Iliana de la Vega, executive chef and co-owner of El Naranjo in Austin and a leader of culinary tours to Mexico City and Oaxaca, had never heard of tortillas ceremoniales until about six years ago, despite having a father from Guanajuato. She was intrigued when she first saw them in a book about corn. She got her own sello a few years ago. “It’s a simple one, but I was thrilled. I came back home [to Austin] and took it to the restaurant, just for the joy of it, to make tortillas and stamp them,” she says. At El Naranjo, de la Vega uses ground cochineal for the dye to imprint a crown design. “The ceremonial tortillas mean so much to the Otomís. They represent a celebration—something to be grateful for—just joy!” she says.
Rafael Ramirez, co-owner and executive chef at Café Alameda in San Antonio, first came across tortillas ceremoniales during his youth in Guanajuato, while attending the multiday Fiesta de los Gremios in the town of Comonfort. At his aunt’s house there, they ate mole along with tortillas ceremoniales. “I remember noticing the painting in the tortilla, which I initially thought were mole stains, but once I really looked at the tortilla, I noticed it had a saint’s figure,” Ramirez says. “I can’t recall what saint, but according to my aunt, the paint was done with a particular type of plant called muicle [Mexican honeysuckle], and the sello or stamp was made out of mesquite. I recall my aunt saying that the sellos were passed down from her grandmother and that her grandmother had received them from her mother, and so on.”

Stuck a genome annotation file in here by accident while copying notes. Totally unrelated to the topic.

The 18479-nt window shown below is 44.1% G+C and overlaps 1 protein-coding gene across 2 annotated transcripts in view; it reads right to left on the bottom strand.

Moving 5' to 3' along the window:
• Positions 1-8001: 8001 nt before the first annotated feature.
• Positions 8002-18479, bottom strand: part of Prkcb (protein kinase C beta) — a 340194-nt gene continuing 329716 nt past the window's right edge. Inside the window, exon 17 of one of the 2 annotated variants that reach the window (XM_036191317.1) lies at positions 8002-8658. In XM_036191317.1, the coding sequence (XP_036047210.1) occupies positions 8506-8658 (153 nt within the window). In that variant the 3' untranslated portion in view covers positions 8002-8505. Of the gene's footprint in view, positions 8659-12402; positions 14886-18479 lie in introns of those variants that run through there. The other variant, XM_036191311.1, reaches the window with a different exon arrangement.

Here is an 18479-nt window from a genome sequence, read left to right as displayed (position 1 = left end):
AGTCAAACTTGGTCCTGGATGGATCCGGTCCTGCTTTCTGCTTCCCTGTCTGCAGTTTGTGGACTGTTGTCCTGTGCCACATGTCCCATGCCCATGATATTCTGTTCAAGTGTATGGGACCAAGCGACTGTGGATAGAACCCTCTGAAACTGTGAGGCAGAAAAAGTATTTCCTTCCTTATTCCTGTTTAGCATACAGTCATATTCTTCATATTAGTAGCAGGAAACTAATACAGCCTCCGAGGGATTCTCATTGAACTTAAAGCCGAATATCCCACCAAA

Gabe Erales, one of the three chef-partners at Comedor in Austin, was introduced to tortillas ceremoniales during a collaborative dinner with a chef from San Miguel de Allende. The imprints were of crosses, birds, and patterns of corn, vines, and beans because, as Erales says, “a lot of these were related to religion, honoring the family of the dead, and to commemorate harvesting for farming.” Although the guest chef used the traditional cochineal for the stamp ink, Erales employed ash from vegetable scraps. “Recently one of the things that I’ve wanted to do is get some of the maiz morado that I use from [Mexican corn purveyor] Tamoa because the cobs give off a nice purple pigment that can be used to make the markings on the tortillas,” Erales says.
Here is where tortillas ceremoniales connect us to a bigger issue: the modernization of Mexican cuisine in the United States driven by chefs embracing traditions as a way to push themselves and their food forward. One example is the embracing of nixtamalization of native Mexican heirloom corn for tortilla production. Tortillas ceremoniales likewise seem likely to increase in popularity north of the border. As this happens, it’s critical that we remember that they are not merely artisanal artifacts—they are expressions of a people’s cultural heritage.